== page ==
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The acute effects of furosemide in acute heart failure assessed by remote dielectric sensing. A protocol

Nora Olsen El Caidi1, Jasmin Dam Lukoschewitz1, Olav W. Nielsen2, 3, Jens Hove1, 3, Ekim Seven1, Ulrik Dixen1, 3, Frederik Grund4, Morten Petersen1, Nikolai Bang Foss3, 5 & Johannes Grand1

12. jun. 2024
12 min.


Acute heart failure (AHF) is a leading cause of hospitalisations in elderly patients, accounting for more than one million cases annually in the USA, with comparable numbers in Europe [1]. AHF may manifest as an acute decompensation of chronic heart failure or as new-onset heart failure, with symptoms including dyspnoea, fatigue, orthopnoea and peripheral oedema [2]. Acute cardiogenic pulmonary congestion and oedema (in the following referred to simply as “pulmonary congestion”) is a cardinal sign of AHF [2]. The pathophysiology of pulmonary congestion is not fully understood. However, it was suggested that decreased stroke volume with compensatory increased systemic vascular resistance (left ventricular afterload) may lead to a further reduction in stroke volume, backward failure, increased left atrial pressures and, finally, pulmonary congestion and oedema [3, 4].

Loop diuretics remain a fundamental pharmacological therapy to remove excess fluid and improve symptoms in AHF [2]. The European Society of Cardiology guidelines from 2021 recommend using diuretics and intravenous vasodilators [2] despite sparse evidence from randomised trials to support these strategies [5]. The effects of vasodilation and loop diuretics have not been studied individually and have been compared only in a few controlled clinical trials [6] (Supplementary Table 1). The lack of evidence has led to treatment disorientation in clinical practice [6, 7]. Although both approaches may be correct because of the heterogeneity of AHF patients, physiological targets guiding a stratified treatment approach would benefit clinicians and patients.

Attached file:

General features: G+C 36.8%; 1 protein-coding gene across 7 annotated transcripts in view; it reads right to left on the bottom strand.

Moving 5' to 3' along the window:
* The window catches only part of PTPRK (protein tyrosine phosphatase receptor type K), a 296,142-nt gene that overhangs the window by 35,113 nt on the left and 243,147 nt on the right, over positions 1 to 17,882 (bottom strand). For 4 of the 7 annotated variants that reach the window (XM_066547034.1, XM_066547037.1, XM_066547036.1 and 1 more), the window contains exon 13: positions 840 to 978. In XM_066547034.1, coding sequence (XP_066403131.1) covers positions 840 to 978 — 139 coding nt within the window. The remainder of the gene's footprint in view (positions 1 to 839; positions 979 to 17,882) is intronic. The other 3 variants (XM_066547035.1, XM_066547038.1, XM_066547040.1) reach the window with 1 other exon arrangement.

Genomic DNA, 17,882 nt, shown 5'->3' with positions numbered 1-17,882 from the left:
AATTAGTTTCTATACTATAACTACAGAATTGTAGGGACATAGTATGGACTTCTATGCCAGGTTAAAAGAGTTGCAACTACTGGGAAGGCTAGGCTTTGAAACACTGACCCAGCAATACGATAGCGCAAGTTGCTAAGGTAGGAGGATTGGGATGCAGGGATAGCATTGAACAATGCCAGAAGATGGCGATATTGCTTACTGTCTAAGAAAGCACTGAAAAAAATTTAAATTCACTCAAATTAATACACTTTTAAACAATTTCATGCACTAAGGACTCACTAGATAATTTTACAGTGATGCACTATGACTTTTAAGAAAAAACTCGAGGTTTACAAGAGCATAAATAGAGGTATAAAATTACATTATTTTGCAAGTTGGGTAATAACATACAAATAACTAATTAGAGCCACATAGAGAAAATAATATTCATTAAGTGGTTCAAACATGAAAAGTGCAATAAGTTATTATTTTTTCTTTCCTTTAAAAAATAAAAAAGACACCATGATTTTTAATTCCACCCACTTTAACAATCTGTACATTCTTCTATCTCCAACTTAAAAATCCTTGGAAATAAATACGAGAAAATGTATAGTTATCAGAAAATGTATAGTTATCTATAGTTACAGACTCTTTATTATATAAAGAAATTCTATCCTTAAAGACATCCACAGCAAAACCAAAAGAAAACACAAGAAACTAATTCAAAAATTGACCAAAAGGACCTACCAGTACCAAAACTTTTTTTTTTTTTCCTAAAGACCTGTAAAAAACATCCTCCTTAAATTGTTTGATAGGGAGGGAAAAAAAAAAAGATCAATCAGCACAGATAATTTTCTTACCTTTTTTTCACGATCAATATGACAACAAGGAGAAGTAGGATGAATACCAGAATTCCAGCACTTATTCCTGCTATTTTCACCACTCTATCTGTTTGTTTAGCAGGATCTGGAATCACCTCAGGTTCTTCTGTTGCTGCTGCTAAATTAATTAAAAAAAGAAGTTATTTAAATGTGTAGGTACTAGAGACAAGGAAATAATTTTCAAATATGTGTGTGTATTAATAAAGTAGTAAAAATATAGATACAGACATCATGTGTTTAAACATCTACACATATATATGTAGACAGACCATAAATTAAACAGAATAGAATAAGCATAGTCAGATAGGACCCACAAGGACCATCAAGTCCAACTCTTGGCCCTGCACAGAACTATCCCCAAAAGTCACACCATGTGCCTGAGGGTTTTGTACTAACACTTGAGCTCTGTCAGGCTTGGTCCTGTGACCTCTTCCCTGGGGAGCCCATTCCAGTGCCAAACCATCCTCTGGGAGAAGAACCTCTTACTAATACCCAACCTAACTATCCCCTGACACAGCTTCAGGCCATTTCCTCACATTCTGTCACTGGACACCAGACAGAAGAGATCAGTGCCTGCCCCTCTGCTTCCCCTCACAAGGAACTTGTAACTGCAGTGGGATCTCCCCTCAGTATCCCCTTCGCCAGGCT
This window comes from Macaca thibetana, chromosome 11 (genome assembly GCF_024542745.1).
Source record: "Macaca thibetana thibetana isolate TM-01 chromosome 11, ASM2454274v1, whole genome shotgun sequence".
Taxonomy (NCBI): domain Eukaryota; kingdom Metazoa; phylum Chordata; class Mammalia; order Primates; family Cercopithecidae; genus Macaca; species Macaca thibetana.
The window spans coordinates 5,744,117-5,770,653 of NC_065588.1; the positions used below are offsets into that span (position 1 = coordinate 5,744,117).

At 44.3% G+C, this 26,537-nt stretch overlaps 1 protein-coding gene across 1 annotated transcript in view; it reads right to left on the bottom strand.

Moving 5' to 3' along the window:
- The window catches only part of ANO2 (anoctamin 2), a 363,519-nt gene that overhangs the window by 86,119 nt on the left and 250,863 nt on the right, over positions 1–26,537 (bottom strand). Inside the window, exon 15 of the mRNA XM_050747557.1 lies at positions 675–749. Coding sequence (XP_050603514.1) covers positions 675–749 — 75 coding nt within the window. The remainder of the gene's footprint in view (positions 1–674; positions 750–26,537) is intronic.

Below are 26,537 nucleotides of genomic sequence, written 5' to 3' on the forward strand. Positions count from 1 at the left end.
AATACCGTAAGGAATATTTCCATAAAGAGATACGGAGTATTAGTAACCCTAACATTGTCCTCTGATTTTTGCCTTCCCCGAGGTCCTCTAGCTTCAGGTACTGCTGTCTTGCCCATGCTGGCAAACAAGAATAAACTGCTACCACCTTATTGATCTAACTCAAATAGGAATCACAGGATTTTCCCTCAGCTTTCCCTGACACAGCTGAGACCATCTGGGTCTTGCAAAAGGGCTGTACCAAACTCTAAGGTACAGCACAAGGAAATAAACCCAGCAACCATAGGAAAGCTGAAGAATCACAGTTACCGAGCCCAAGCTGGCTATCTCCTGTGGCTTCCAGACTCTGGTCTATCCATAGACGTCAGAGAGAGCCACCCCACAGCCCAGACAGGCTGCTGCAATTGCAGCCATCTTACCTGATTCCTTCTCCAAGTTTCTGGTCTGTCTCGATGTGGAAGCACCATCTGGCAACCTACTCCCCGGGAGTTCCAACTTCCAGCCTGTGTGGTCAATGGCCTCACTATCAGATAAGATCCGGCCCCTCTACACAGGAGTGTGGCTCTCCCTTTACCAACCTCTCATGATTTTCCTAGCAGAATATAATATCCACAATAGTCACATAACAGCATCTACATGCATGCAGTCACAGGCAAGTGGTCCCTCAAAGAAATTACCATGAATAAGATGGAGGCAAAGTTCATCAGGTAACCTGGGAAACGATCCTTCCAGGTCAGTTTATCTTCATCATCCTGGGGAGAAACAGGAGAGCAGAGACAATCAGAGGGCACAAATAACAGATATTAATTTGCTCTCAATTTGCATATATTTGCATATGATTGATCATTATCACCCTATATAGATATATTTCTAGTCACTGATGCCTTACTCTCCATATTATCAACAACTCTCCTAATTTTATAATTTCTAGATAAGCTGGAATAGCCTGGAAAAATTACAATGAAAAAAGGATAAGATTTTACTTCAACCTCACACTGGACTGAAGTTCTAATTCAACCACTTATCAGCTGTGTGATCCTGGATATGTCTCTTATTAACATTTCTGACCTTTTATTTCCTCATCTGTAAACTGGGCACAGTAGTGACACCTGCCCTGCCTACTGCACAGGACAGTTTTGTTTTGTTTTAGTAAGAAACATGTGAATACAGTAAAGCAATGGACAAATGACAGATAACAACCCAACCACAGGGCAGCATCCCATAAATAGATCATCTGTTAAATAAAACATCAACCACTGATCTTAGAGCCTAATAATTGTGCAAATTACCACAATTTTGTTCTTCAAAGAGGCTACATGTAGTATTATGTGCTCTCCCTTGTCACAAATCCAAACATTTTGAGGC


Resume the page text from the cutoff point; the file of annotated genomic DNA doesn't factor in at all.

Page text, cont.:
One of the primary challenges for clinicians is assessing congestion in patients with AHF, as some patients present with volume redistribution (central volume shift) rather than volume overload [8]. Intravenous vasodilators such as nitrates may be preferred in the acute setting where volume redistribution is the primary driver of congestion. However, where the diuretic response to furosemide is well known, an acute vasodilatory effect has been reported in some studies [9]. In 1973, Dikshit et al. reported that the earliest and most important haemodynamic changes after furosemide injection reflect vascular rather than diuretic mechanisms [9]. In the study, Dikshit et al. examined 20 patients with AHF post-myocardial infarction and found a significant acute reduction in capillary wedge pressure (PCWP) before a significant urinary output. Previous studies have found a similar correlation between decreased PCWP before significant diuresis [10] and lung fluid demonstrated by chest computed tomography (CT) [11]. Better knowledge of the acute haemodynamic effects could have direct clinical implications for the emergency management of AHF with pulmonary congestion.

This study aims to examine the acute effect of furosemide on reducing pulmonary congestion before significant diuresis occurs using comprehensive echocardiography and remote dielectric sensing (ReDS) technology. In this study, we will investigate the acute effect of furosemide on reducing pulmonary congestion before significant diuresis occurs, using comprehensive echocardiography and the ReDS technology.

We hypothesise that intravenously administered (IV) furosemide induces a hyperacute (within 30 minutes) lowering of cardiac filling pressure and pulmonary congestion before significant diuresis occurs.


This study is conducted using a prospective interventional design at the Department of Cardiology, Hvidovre Hospital, Denmark. The study population consists of patients admitted to the Department of Cardiology with AHF who meet the inclusion criteria (Table 1). The study was initiated in September 2023 and is registered with (Identifier: NCT06024889).